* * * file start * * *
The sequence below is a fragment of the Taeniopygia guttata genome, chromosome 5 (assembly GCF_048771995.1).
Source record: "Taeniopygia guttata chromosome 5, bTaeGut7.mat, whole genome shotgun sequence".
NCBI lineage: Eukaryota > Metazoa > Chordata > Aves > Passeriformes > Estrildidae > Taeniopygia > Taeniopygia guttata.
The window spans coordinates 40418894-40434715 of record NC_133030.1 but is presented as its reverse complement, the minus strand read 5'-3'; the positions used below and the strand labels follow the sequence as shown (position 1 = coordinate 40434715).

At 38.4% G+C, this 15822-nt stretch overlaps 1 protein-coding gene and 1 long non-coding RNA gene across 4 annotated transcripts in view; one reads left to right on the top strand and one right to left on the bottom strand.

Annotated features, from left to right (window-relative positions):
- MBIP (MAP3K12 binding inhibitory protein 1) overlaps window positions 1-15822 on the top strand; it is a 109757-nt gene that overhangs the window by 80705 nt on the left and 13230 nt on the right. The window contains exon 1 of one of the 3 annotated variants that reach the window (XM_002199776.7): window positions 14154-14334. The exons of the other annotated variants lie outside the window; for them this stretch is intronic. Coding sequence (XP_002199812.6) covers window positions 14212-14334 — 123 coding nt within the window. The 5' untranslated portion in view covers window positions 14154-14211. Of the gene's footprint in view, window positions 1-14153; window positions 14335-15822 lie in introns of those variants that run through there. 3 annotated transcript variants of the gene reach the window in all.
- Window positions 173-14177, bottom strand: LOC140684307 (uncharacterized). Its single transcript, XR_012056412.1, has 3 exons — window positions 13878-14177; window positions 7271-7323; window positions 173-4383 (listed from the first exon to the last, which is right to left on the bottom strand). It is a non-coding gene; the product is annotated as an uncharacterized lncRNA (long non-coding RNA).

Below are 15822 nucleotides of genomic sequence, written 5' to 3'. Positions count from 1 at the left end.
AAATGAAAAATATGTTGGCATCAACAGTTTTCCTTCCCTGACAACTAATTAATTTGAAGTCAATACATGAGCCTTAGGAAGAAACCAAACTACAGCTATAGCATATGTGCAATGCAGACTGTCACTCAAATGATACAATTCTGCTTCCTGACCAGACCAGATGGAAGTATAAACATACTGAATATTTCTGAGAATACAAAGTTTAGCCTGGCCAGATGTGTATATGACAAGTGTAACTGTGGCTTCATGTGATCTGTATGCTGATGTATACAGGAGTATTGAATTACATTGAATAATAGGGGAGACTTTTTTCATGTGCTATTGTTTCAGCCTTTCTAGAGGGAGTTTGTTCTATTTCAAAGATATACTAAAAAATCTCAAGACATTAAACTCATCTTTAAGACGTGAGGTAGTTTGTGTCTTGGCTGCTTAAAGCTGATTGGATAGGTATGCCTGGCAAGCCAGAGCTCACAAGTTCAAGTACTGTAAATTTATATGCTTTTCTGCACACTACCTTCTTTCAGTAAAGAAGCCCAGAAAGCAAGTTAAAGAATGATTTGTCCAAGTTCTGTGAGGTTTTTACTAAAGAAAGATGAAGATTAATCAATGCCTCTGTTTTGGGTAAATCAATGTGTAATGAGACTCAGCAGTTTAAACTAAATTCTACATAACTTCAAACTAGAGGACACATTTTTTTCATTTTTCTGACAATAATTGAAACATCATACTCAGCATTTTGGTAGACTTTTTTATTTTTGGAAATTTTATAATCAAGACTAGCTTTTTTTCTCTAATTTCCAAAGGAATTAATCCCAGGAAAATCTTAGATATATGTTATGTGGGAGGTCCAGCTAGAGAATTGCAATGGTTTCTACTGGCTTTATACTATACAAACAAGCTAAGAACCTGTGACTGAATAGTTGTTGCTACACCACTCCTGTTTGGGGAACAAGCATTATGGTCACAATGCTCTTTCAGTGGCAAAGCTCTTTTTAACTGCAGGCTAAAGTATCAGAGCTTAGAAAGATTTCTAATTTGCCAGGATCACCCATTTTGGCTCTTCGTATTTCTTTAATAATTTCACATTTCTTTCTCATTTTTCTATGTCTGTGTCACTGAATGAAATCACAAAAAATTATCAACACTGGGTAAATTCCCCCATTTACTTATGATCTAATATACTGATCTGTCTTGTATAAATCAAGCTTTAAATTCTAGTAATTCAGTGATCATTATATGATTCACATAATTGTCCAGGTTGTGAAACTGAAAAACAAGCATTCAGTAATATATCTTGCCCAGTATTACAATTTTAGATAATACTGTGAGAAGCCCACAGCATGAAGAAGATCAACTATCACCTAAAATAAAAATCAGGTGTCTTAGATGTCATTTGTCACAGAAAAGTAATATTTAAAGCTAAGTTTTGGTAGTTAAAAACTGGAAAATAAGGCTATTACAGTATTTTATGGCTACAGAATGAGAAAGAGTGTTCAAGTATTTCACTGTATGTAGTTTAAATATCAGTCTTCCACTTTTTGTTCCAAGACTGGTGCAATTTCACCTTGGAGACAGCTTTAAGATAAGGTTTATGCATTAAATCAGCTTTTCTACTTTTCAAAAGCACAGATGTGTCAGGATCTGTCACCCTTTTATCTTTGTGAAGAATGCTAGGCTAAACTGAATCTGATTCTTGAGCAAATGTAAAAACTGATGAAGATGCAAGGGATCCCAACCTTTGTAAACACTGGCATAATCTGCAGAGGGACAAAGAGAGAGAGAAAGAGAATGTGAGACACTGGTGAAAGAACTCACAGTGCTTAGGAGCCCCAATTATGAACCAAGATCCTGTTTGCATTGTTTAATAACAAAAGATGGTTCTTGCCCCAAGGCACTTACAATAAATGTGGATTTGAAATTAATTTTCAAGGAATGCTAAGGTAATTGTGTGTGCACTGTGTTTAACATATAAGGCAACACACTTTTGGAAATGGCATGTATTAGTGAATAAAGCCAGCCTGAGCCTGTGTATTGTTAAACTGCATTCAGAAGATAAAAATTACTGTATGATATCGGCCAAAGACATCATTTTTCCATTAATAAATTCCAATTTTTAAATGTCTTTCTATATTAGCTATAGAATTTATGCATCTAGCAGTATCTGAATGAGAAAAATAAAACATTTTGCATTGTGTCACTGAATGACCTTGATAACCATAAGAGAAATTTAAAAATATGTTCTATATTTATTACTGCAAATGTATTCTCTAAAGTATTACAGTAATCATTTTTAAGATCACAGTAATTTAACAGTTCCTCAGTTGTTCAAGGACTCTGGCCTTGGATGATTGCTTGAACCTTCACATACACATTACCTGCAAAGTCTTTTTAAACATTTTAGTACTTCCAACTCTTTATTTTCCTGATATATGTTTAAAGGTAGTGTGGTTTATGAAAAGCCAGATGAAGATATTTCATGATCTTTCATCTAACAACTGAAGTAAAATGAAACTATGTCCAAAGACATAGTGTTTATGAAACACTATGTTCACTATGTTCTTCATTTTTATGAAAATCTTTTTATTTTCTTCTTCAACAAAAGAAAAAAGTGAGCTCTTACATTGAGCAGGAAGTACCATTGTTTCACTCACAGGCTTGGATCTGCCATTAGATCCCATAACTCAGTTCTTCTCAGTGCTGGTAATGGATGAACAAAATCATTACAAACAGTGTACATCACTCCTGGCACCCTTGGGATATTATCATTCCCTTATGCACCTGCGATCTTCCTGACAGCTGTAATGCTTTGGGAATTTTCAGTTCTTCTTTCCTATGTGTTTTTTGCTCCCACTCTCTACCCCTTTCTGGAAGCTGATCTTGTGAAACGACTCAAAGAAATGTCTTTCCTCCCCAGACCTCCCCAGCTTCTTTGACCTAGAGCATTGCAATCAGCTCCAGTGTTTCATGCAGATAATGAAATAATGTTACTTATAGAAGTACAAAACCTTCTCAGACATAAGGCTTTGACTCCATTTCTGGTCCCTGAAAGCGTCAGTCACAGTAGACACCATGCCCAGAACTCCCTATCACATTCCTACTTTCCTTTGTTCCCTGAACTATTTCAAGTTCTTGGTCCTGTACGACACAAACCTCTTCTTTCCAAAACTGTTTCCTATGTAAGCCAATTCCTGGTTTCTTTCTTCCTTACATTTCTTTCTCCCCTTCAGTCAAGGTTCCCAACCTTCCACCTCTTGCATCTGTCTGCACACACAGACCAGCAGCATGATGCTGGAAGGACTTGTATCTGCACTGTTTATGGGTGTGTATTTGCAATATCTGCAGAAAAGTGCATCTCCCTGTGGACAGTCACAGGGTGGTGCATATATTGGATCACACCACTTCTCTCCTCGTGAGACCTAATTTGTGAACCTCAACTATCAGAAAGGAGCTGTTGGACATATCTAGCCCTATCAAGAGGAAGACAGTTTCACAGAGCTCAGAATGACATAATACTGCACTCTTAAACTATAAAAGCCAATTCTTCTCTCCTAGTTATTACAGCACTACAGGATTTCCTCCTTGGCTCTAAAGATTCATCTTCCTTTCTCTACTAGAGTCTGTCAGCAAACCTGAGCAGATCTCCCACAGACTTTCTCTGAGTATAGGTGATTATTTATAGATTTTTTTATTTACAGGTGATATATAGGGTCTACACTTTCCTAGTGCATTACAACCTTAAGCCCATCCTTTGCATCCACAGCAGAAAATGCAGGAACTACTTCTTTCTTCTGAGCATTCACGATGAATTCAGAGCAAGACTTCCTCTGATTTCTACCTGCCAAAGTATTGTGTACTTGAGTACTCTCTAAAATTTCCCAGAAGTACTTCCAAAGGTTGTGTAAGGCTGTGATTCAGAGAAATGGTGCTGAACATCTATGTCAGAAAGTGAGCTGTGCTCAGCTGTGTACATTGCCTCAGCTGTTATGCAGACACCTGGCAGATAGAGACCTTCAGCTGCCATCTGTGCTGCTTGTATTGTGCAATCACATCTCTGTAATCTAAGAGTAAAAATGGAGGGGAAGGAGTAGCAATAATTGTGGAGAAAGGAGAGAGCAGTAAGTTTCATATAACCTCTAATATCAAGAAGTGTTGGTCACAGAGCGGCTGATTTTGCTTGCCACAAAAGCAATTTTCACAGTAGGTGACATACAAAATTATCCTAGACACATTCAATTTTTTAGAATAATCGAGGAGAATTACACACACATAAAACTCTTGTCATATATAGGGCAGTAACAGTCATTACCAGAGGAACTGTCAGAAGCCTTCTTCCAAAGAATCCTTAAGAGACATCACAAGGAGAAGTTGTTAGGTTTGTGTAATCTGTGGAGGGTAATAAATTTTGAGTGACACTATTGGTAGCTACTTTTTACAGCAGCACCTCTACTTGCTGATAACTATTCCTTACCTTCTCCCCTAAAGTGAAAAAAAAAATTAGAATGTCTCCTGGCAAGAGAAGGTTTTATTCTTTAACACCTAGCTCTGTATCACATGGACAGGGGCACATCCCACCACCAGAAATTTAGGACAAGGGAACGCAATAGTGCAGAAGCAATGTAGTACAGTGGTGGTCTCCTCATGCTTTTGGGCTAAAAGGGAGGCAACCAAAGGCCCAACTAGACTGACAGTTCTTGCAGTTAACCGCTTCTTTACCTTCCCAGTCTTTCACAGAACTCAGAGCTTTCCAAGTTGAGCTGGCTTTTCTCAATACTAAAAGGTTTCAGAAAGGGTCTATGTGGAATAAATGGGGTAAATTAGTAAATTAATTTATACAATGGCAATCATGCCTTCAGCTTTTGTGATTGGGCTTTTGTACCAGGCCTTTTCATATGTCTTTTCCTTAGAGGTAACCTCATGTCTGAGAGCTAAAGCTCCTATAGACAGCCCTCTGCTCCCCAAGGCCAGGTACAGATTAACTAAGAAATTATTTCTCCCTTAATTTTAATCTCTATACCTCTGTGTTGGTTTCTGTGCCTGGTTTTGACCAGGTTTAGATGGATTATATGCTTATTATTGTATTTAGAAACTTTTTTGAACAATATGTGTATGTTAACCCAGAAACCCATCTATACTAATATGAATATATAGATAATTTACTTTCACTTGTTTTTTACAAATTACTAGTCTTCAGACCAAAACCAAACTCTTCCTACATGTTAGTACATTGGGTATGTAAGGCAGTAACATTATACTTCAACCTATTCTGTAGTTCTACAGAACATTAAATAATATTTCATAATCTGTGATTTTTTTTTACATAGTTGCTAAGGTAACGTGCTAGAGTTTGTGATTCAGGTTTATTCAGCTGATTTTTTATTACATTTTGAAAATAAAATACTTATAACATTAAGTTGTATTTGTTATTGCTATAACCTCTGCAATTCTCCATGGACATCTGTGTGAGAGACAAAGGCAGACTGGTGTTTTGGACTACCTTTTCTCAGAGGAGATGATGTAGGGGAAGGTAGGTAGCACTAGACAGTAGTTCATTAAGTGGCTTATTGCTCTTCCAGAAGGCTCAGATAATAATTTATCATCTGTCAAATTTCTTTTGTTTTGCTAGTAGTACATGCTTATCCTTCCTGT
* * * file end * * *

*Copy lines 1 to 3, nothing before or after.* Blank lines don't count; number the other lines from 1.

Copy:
The sequence below is a fragment of the Taeniopygia guttata genome, chromosome 5 (assembly GCF_048771995.1).
Source record: "Taeniopygia guttata chromosome 5, bTaeGut7.mat, whole genome shotgun sequence".
NCBI lineage: Eukaryota > Metazoa > Chordata > Aves > Passeriformes > Estrildidae > Taeniopygia > Taeniopygia guttata.